wears many hats
thrives on being busy.Davis, vice-president of ADF Systems, Humboldt, wears many hats, one could say.
Not only does his
job with ADF
occupy a great deal of his
also holds down three positions volunteering for the area Cub Scout and Boy Scout organizations.
Davis volunteers to serve as local Cub Master for Cub Scouts and Scout Master for Boy Scouts.He also serves as commissioner of the Twin Lakes District, overseeing several area counties of scouting organizations.
"Growing up on the farm, you definitely develop a work ethic," Davis
, who grew up on a farm near Clare, said.
"It helps instill a good work ethic in you," Davis
An early experience in life taught Davis
the value of volunteering and 'helping out.' As a 12-year-old boy, Davis recalls how area neighbors helped out on his
family farm while his
father was hospitalized with a serious illness.
"When I was 12 years of age, my father got seriously sick with spinal meningitis.He
never really recovered as it did quite a bit of damage to him," Davis
said."The neighbors in the area always came over and pitched in to help us out on the farm."
"That's the thing I remember the most - when you needed help, there was people always there to help," Davis
"I think that's why I'm involved in the scouting as much as I am," Davis
said."I see a need in that area and you don't necessarily need to be asked to help fill that need.You just go and do it.I guess that's why I stay involved in scouting."Davis, a 1975 graduate of Northwest Webster High School in Barnum, began employment in Humboldt in 1977 at Hotsy.Prior to joining Hotsy in its drafting department, Davis attended Iowa Central Community College in Fort Dodge, where he studied in the Machine Shop/Drafting program.At Hotsy, Davis worked his way into a designer position at Hotsy, and eventually moved up to the position of manufacturing engineer.
When the farm crisis struck the Iowa economy in the early to mid 1980s, the Hotsy
plant was closed for a period of time and Davis
was one of those out of employment.He
teamed up with two others (Lou Fontana and Marv Almond) to form ADF Systems, Inc.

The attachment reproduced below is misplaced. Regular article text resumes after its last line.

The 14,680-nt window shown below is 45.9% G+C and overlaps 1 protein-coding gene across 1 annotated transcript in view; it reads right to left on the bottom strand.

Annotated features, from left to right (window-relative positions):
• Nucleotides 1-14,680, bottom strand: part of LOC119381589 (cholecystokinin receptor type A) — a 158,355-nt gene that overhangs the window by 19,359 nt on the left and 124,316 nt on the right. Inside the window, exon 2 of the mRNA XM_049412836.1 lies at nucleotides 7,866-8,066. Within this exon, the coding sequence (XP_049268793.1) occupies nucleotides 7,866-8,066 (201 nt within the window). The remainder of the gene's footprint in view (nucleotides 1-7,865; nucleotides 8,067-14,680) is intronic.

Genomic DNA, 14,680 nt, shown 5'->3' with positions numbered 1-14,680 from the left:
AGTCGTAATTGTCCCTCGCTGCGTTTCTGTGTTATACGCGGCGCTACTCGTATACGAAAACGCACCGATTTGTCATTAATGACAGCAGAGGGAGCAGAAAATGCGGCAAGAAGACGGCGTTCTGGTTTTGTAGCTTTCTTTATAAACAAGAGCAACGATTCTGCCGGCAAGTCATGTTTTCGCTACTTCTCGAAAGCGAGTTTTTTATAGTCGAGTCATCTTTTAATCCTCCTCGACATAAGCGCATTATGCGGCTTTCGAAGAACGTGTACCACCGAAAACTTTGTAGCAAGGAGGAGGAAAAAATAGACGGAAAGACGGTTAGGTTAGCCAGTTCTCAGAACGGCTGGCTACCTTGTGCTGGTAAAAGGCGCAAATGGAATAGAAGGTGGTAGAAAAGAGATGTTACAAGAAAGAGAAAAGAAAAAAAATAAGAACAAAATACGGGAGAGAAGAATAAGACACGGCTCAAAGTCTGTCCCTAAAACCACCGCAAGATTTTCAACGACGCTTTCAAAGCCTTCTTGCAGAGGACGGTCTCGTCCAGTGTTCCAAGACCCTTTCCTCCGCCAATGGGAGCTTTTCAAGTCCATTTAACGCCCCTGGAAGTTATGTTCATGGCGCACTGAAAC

, in 1984.He's held his position with ADF since.
That's how we started ADF
"My job is basically engineering.We cover all of the United States, Canada and Mexico.I attend a lot of trade shows and it involves travel," Davis
said."I've been over to Israel with my job, along with some other places."
"In the parts washer industry, customers have a lot of different parts and applications.We have a standard line of equipment that can fit those needs.Sometimes it needs some special modifications and we can do those modifications by coming up with a machine that can solve that problem," Davis
"Back when I started out in drafting in the 1970s, I never dreamed I'd be in the position I am in now," Davis
We were kind of the forerunners or leaders in the industry for cleaning with water," Davis
said."So you had that challenge to work out, initially."
(Environmental Protection Agency) later got involved and said solvents needed to be phased out due to health hazards.That gave us a big boost," Davis
"After the first four or five years, things started to click pretty good for us and we kept moving along," Davis
said."Right now business is going well for us.We don't have a crystal ball so we can't tell what it will be like down the road, but things are going well."Davis
has been involved in scouting for the past 10 years.Gerald
wife, Cathy, have two sons.Nick is 15 and Alex is nine.They reside five miles south of Humboldt.Gerald